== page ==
The internet and technology can help older adults connect with family and friends. However, many older adults face obstacles to internet and technology use, such as lack of knowledge or self-efficacy.
The purpose of this study was to explore the impact of the AGE-ON tablet training program on social isolation, loneliness, and quality of life.
Adults aged >60 years took part in a series of 6 weekly workshops covering the basic features of a tablet. Before and after the program, social isolation, loneliness, social support, and quality of life were assessed. In addition, data on current tablet use and attitudes toward technology use were collected. Satisfaction with the program was also assessed at the end of the study using 6 Likert scale questions.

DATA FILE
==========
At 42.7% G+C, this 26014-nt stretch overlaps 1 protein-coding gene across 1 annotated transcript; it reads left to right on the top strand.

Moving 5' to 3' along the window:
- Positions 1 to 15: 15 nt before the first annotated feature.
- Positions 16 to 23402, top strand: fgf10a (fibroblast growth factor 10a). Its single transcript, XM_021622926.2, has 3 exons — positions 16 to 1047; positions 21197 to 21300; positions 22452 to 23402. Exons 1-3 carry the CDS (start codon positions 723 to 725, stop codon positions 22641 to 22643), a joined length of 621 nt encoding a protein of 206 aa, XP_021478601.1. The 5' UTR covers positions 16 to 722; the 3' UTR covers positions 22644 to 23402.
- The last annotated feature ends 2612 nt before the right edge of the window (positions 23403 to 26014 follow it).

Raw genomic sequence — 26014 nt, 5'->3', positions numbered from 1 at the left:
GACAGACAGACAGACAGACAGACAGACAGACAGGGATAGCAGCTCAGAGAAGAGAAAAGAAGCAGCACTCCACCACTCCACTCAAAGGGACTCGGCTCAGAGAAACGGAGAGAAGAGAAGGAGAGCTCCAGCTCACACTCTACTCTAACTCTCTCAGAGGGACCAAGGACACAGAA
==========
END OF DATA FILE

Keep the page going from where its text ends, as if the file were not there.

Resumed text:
The participants (N=32; mean age 76.3, SD 8.6 years) were predominantly female (n=20, 63%) and retired (n=30, 94%). The participants reported that they were highly satisfied with the program. After completing the program, no differences in social isolation, loneliness, social support, or quality of life were found. Frequency of tablet use increased and the attitudes of the participants toward technology improved.
The AGE-ON program resulted in increased tablet use frequency and may improve comfort and attitudes toward tablet use among older adults. This program may assist older adults in overcoming obstacles to internet and technology use to better connect with family and friends; however, further work targeting older adults who are socially isolated or at risk of social isolation is needed to more fully understand whether tablet training programs are beneficial in this population.
ClinicalTrials.gov NCT03472729; https://clinicaltrials.gov/ct2/show/NCT03472729